SINGAPORE – Commodity prices are rising, but whether this lasts for an extended period – known as a super cycle – depends on China, an economist said Thursday.
The last super cycle occurred in the mid-2000s before the global financial crisis and peaked in 2008 as China grew into a commodity power plant.
Prices for commodities such as oil and base metals have rebounded sharply from last October on positive news about Covid-19 vaccine trials, Vivek Dhar, mining and energy economist at the Commonwealth Bank of Australia, told CNBC’s Squawk Box Asia. “”
“Well, the question we are or are not talking about regarding Supercycle is still in the hands of China in our view,” he said.
“China accounts for about 50% to 60% of the mining raw material demand. So if we are talking about supercycles, I would say what China will do in 2021 will be the key question.” “Said Dhar.
He explained that the rise in commodity prices began on the basis of Beijing, which was providing infrastructure incentives in 2020. It is unknown whether this dynamic will continue until 2021.
“This idea of a super cycle – there is definitely a case that can be made for it – but we think China really holds the cards. Until we see political support – and the next five-year plan really prioritizes the commodity-intensive sectors as opposed to service sectors or consumer sectors we just don’t believe in this Supercycle story right now, “said Dhar.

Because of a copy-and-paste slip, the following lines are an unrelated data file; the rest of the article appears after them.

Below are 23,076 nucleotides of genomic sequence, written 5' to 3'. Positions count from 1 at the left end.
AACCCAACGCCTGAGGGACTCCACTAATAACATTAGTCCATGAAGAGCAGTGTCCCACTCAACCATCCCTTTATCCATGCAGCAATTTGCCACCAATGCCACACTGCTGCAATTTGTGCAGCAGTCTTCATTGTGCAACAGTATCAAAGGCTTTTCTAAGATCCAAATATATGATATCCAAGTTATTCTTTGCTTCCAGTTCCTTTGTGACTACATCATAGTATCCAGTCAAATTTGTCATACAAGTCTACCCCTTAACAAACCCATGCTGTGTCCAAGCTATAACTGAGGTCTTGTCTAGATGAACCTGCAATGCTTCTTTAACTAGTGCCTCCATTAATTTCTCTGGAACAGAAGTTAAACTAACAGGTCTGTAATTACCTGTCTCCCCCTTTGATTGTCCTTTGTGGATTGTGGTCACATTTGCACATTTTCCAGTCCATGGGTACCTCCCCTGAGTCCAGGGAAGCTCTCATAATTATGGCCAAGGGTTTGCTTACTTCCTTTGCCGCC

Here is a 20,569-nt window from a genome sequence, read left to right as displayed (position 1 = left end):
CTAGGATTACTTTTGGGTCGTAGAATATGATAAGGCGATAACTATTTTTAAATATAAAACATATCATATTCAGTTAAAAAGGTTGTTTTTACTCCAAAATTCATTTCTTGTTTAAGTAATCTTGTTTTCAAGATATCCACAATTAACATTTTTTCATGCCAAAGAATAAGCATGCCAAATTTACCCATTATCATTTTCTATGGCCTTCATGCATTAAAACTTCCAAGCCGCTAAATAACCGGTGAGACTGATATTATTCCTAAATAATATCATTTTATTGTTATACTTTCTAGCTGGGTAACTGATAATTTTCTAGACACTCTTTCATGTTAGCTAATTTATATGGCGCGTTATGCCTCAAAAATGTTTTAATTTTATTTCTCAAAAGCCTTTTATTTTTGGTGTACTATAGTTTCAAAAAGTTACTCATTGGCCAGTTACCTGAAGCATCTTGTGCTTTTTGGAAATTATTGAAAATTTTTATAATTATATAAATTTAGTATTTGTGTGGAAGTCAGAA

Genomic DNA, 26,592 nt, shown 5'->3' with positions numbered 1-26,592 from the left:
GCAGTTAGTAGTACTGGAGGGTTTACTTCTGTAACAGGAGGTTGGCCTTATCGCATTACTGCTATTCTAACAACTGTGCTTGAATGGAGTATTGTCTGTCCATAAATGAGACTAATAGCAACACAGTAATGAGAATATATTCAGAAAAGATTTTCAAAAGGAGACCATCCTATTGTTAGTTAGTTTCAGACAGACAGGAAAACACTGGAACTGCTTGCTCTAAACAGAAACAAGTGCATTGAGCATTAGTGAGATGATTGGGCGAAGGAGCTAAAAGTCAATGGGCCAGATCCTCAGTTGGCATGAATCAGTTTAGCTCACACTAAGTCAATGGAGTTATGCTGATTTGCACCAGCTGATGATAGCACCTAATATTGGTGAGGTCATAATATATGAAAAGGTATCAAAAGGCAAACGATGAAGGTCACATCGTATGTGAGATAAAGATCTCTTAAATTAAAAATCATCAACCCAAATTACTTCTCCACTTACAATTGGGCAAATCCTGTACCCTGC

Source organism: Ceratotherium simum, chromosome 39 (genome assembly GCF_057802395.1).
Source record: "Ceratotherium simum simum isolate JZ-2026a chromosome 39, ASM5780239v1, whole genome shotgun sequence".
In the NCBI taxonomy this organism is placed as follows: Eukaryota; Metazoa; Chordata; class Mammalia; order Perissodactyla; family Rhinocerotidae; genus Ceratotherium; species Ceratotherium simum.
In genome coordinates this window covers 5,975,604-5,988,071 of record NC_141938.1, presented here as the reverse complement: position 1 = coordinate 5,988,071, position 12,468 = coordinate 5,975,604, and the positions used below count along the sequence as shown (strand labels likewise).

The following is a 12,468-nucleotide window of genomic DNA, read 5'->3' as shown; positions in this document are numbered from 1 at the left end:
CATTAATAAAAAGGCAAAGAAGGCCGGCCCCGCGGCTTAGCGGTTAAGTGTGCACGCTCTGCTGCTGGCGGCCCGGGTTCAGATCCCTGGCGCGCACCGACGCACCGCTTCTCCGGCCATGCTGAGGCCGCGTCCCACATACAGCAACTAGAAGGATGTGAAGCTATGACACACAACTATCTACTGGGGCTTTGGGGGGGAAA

This is in contrast to investment banks JPMorgan and Goldman Sachs, who are optimistic about an upcoming commodity super cycle.
As of Thursday, base metals traded higher on the London Metal Exchange, with copper gaining 2.57% to $ 8,606 per ton, aluminum up 1.23% to $ 2,141 and zinc up 2.17% to $ 2,877.
Oil prices traded higher in recent sessions until an energy crisis and freezing weather hit the US
During Friday’s Asian trading session, US crude fell 1.49% to $ 59.62 a barrel. But since November the price has gone up almost 69%.
On Thursday, the global benchmark Brent last traded 1.25% to USD 63.13. Similarly, Brent is up 68% since November.
The Commonwealth Bank has set a target price of $ 65 per barrel for oil prices by the end of the year, which, according to Dhar, already looked like a low forecast.
“The expectations for a Covid-19 vaccine are certainly very positive for oil,” he said. “Around two-thirds of oil consumption is linked to mobility and transport. Anything that is positive on the Covid-19 front has an enormous positive impact on oil prices and expectations of oil demand.”
He added that the oil producers’ decision to keep supply stable and reduce some supplies had led to an increase in energy prices.
“Demand is certainly critical, but the supply side has proven to be very, very structurally supportive. That was why this oil price rally beat our forecast to hit $ 70 by the end of the year,” said Dhar.